16 Parent Connection Parent Orientation on the third day of the program Information on the program structure Tips for helping children at home Celebration of Student Work Open house for parents, teachers, administrators Progress Reports Overview of childs performance in the program Tips for helping children prepare for September Bilingual Teacher on staff

17 Program Results Comparing June & September DRA*Scores *Developmental Reading Assessment by Joetta Beaver Summer % increased or maintained 45% increased DRA 1- 3 levels 41% maintained DRA level 14% decreased one DRA level Summer % increased or maintained 53% increased DRA 1-3 levels 39% maintained DRA level 8% decreased one DRA level Summer % increased or maintained 59% increased DRA 1- 3 levels 29% maintained DRA level 12% decreased one DRA level

18 Program Results (continued) Summer % increased or maintained Summer 2007 TBD

19 Extensions and Beyond… Model extended to a 4 month after-school program for students in Grades 1-4 Workshop Model used during the regular school day by teachers immersed in the summer model Nonfiction Investigations utilized school wide by kindergarten Use of multi-leveled social studies texts in middle school Summer program 2007 will include students entering Grades 1 through 8 Research-based materials; Lucy Calkins Units of Study in Teaching Writing, Marilyn Burns Nonfiction Math Collection, Make it Real by Linda Hoyt Embedded Professional Development Parent Orientation & Celebration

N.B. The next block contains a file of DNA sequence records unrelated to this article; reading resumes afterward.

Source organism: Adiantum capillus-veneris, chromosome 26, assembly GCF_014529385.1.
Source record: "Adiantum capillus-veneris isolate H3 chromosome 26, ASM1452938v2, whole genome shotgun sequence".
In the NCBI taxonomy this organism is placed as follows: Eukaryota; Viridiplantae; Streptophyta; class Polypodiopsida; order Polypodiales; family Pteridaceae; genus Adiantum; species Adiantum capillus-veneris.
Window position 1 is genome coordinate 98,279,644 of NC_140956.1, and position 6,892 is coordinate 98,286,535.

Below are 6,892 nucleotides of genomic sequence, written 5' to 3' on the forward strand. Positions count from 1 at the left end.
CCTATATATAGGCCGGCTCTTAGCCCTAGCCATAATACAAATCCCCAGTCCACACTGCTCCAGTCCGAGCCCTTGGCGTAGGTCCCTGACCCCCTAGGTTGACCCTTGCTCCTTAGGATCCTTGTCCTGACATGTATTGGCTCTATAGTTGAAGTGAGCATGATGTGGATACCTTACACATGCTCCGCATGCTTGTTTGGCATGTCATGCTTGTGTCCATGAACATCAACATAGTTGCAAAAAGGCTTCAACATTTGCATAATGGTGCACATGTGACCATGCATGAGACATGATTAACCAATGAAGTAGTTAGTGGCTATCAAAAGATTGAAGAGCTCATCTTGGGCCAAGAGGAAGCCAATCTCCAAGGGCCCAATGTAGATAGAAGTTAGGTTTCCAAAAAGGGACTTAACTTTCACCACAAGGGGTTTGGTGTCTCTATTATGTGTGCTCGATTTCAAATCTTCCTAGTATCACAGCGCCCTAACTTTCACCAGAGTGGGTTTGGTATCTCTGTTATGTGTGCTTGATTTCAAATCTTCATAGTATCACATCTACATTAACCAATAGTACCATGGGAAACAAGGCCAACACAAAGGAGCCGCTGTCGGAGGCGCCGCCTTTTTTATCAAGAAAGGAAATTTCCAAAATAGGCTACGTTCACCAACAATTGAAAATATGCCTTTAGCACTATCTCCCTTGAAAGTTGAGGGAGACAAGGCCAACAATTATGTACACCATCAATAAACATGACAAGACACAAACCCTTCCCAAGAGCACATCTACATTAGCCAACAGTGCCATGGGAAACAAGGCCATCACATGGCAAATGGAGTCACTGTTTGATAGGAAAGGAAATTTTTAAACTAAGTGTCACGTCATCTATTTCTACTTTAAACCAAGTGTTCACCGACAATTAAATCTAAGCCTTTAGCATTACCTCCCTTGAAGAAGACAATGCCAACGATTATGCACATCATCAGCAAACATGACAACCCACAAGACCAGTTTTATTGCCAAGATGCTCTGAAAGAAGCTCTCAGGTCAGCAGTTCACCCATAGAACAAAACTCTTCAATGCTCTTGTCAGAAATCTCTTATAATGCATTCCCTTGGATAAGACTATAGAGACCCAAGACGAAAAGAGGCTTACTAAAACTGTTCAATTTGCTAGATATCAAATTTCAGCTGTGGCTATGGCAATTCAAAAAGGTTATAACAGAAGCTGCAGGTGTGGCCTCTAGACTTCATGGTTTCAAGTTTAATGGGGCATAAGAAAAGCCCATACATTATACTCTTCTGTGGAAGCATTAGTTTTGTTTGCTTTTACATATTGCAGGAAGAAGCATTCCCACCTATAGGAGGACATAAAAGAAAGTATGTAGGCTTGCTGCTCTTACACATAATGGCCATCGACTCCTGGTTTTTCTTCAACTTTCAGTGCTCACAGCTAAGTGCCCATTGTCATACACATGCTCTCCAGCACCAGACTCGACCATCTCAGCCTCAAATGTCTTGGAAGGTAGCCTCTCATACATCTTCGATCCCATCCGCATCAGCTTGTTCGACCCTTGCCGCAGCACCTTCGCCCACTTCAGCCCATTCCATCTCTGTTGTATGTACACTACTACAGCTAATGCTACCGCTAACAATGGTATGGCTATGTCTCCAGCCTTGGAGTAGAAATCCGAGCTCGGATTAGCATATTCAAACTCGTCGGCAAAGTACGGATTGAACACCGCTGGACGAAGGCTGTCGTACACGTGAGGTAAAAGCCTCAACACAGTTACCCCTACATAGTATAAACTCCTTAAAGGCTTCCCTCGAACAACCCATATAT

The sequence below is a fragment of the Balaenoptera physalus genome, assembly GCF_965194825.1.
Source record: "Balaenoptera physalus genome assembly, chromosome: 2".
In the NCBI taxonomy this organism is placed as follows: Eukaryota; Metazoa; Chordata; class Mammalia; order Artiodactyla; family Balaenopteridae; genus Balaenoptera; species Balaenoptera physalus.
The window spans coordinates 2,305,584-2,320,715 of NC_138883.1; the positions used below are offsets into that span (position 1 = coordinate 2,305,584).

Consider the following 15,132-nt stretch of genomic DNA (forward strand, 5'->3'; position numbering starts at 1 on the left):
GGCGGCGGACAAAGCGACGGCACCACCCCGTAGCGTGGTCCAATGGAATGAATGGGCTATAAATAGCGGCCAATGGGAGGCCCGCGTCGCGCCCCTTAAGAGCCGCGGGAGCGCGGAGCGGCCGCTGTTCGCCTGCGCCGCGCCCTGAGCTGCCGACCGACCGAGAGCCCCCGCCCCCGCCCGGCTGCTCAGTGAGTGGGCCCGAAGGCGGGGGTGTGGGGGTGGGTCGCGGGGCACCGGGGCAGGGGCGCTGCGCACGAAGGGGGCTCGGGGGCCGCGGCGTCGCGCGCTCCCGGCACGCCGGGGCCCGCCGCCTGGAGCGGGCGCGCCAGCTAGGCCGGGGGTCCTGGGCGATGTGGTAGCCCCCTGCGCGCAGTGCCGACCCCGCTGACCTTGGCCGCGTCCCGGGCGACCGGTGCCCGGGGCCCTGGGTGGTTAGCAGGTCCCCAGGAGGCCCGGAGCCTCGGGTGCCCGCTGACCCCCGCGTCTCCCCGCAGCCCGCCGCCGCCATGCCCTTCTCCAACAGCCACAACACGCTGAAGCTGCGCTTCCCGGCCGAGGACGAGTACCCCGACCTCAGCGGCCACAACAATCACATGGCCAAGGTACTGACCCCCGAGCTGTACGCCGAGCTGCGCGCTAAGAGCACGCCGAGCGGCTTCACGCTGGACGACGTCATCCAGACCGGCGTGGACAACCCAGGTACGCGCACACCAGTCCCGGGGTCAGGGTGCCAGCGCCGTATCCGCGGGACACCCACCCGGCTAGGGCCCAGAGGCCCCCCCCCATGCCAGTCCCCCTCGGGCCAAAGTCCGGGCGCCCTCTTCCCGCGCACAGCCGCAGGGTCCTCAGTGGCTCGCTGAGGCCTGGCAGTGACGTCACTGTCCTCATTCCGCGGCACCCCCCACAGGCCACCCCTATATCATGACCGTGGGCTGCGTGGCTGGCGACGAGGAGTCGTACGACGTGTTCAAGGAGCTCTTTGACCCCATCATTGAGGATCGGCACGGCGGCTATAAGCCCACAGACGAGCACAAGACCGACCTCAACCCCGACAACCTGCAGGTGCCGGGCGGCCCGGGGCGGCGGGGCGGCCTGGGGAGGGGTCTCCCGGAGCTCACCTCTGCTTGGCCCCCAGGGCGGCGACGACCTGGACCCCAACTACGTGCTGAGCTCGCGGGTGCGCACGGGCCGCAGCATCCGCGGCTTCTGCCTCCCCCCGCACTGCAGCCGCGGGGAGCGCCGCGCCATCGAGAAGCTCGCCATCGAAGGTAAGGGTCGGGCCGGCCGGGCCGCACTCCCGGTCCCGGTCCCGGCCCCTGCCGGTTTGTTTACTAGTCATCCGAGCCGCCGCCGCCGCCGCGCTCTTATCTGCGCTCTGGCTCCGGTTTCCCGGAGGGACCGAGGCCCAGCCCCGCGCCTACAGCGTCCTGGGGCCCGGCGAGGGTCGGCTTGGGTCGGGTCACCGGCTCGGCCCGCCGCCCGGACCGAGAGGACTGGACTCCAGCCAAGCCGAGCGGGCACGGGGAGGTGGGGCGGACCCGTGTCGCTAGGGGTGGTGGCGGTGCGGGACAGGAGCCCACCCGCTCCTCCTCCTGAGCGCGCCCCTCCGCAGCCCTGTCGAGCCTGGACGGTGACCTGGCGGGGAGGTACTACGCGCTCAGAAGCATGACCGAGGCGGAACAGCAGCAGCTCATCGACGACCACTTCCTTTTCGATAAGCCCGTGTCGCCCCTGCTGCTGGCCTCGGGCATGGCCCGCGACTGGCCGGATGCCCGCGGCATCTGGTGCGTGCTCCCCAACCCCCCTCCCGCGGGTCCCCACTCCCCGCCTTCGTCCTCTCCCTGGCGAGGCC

20 The Model Applied to Our After- School Support Program Using a common text – non-fiction picture book with a math focus or connection Supports children to make meaning across subjects Reading–writing connection Math–writing connection Rich discussions – content area talk enhancing writing skills Embedded professional development Family connections – newsletters, updates

21 Professional Resources Calkins, Lucy Units of Study for the Teaching of Writing. Portsmouth, NH: Heinemann. Hoyt, Linda Make It Real: Strategies for Success with Informational Texts. Portsmouth, NH: Heinemann. Stead, Tony Reality Checks: Teaching Reading Comprehension With Nonfiction K-5. Portland, ME: Stenhouse.